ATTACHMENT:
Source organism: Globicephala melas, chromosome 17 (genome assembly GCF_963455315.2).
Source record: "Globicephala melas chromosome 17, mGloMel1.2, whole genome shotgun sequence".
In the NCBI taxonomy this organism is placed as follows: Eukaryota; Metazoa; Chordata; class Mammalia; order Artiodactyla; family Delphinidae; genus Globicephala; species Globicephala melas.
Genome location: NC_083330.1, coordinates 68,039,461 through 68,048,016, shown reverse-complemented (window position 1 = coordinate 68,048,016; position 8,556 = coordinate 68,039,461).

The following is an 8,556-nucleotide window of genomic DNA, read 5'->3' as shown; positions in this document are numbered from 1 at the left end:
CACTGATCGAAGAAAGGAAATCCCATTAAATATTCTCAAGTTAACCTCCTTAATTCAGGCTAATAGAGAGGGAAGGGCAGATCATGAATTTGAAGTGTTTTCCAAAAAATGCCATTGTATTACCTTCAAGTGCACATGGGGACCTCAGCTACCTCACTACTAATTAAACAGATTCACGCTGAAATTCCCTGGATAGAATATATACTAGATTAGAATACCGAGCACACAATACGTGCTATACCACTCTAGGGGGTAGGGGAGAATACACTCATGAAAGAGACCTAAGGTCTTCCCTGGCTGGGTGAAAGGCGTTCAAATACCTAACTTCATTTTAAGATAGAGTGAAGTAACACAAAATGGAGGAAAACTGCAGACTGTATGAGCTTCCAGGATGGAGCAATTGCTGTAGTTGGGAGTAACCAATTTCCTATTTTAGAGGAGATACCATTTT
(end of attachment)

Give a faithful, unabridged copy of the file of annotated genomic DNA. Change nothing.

Source organism: Globicephala melas, chromosome 17 (genome assembly GCF_963455315.2).
Source record: "Globicephala melas chromosome 17, mGloMel1.2, whole genome shotgun sequence".
In the NCBI taxonomy this organism is placed as follows: Eukaryota; Metazoa; Chordata; class Mammalia; order Artiodactyla; family Delphinidae; genus Globicephala; species Globicephala melas.
Genome location: NC_083330.1, coordinates 68,039,461 through 68,048,016, shown reverse-complemented (window position 1 = coordinate 68,048,016; position 8,556 = coordinate 68,039,461).

The following is an 8,556-nucleotide window of genomic DNA, read 5'->3' as shown; positions in this document are numbered from 1 at the left end:
CACTGATCGAAGAAAGGAAATCCCATTAAATATTCTCAAGTTAACCTCCTTAATTCAGGCTAATAGAGAGGGAAGGGCAGATCATGAATTTGAAGTGTTTTCCAAAAAATGCCATTGTATTACCTTCAAGTGCACATGGGGACCTCAGCTACCTCACTACTAATTAAACAGATTCACGCTGAAATTCCCTGGATAGAATATATACTAGATTAGAATACCGAGCACACAATACGTGCTATACCACTCTAGGGGGTAGGGGAGAATACACTCATGAAAGAGACCTAAGGTCTTCCCTGGCTGGGTGAAAGGCGTTCAAATACCTAACTTCATTTTAAGATAGAGTGAAGTAACACAAAATGGAGGAAAACTGCAGACTGTATGAGCTTCCAGGATGGAGCAATTGCTGTAGTTGGGAGTAACCAATTTCCTATTTTAGAGGAGATACCATTTT